Over the last few weeks, I’ve been digging around in the world of Content Design and last night I found this piece from Trish Doyle – Head of Content Design at Government Digital Service.
I’m not a copywriter, but occasionally I find a need to write content for the projects I’m working on; making suggestions that fit with the design we propose. Through my reading and vlog watching, I’ve learned, that we’re probably approaching it in the wrong order.
It’s partly down to the requirements dictated by our customers – I need a website to do this, this and this is so common in this industry, but the more I think about it the more I feel I’m to blame for accepting this way of working. An empathy perhaps with a marketing team needing to get a website online within a given time and budget. Or a content conundrum – trying to ensure that everything is there for the user, rather than stepping back and asking what content does the user actually need.
For example with the work I’ve been doing with arts organisations, we tend to look at the ticket buying experience, taking the chunks of synopsis and lengthy access statements as given.
We’ve got a few projects simmering away at the moment and I think it’s time that we considered taking influence from the GDS and the work they have been doing in content design.
Last night I took part in a virtual coffee session with the developers from the Tessitura Network. The second session that I’ve joined and listened to developers chat about the pitfalls, possibilities and developments of Tessitura.
I’ve been working with the box office platform for the last 12 months now following its acquisition by NTW. So we’ve linked it up to their existing Drupal website and a few other things along the way. Its been a huge learning curve for us and its still ongoing, so having the virtual coffee sessions and access to the developers community has been invaluable.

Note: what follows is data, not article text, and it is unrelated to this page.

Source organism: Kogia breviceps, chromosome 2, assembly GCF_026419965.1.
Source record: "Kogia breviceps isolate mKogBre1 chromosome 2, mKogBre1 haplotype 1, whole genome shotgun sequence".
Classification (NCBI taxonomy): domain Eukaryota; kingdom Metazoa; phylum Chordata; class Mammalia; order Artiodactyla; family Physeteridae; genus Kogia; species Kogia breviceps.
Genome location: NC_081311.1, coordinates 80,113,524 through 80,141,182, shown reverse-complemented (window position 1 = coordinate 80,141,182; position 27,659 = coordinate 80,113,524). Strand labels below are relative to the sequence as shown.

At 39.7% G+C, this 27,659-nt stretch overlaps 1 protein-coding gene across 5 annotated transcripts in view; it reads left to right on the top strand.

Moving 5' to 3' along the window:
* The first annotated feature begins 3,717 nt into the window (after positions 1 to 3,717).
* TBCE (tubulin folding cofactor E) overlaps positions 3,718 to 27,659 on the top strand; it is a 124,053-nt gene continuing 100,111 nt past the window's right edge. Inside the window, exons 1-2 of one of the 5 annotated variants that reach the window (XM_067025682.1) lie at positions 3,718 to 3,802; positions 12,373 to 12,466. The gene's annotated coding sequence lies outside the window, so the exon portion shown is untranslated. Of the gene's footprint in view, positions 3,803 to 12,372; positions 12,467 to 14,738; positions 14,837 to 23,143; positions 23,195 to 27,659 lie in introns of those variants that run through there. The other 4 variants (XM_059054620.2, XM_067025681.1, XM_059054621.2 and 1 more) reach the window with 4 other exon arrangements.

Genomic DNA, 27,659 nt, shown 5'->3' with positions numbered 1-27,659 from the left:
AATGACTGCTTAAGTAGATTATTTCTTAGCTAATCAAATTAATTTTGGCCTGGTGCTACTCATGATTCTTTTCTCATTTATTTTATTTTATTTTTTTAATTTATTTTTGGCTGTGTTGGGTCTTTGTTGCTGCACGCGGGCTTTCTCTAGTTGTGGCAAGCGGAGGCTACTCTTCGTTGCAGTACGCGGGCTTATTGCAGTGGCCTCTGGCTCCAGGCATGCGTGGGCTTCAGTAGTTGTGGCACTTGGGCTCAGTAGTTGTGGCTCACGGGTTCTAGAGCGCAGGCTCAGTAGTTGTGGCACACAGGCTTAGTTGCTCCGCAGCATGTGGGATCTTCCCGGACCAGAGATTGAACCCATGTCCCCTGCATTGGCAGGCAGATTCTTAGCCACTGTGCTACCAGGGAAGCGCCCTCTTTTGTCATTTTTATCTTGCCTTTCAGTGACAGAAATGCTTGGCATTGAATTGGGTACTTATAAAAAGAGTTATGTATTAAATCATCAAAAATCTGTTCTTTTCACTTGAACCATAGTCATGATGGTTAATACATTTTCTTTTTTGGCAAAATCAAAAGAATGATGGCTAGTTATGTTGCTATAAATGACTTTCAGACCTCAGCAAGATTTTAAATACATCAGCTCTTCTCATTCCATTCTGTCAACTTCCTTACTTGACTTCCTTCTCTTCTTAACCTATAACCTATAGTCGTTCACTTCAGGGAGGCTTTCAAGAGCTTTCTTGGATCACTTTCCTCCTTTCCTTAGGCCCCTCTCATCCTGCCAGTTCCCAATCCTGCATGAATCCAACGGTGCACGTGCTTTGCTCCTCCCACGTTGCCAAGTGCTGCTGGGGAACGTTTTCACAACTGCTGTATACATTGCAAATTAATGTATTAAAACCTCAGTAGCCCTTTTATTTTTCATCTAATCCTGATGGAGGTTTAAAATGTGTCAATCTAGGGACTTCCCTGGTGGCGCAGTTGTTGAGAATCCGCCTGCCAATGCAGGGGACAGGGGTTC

I’ve just finished developing the free ticketing element of NTW’s Box Office, which will be primarily used by Team, but also a few other free ticketed events coming up this year. Along with some adjustments to their newsletter sign-up process, including Postcode Look-up, so hopefully making things a little smoother when capturing data from customers.
We’ll be testing its use over the next few weeks, I’ve popped the link below to the sign-up form.
This week started off with a Creative Cardiff talk from Professor Gabriele Troilo, on his theory surrounding the marketing of those working in the creative industries. Ultimately Gabriele talked about forgetting our product or service offering as individuals and companies within the creative industries, and instead focus on the experience that we give the customer. Its funny because just last Friday I had a conversation with Julian about landing pages for a new Google AdWords campaign we had set-up, to which he felt our pages were far to product led.
I’ve always had a really strong focus on commercial, more so than the artistic/ascetic element of the work I do and I think that comes through in the decisions I make when contributing to the running and marketing of Hoffi. Just sitting there listening to Gabriele, affirmed what we had already been talking about the Friday before.
So far we have two landing pages one for Digital and Branding projects, pasting the links here will knock out their statics, but here they are:
Digital – hoffi.com/digital
Branding – hoffi.com/branding
In every-way the Google Adwords campaigns is an experiment for us just to see if people get in touch about new projects and collaborations. We’ve been very lucky in the last 10 years that the majority of our work comes from word of mouth and our reputation. I think that’s a big thing for us and we are really good at building strong open relationships with our customers, so advertising is very much a Plaything for us.
The next step is to develop a landing page that delivers the experience of working with us, that’s going to be a tough ask and I’m sure it will require all of us getting around the blackboards in the studio.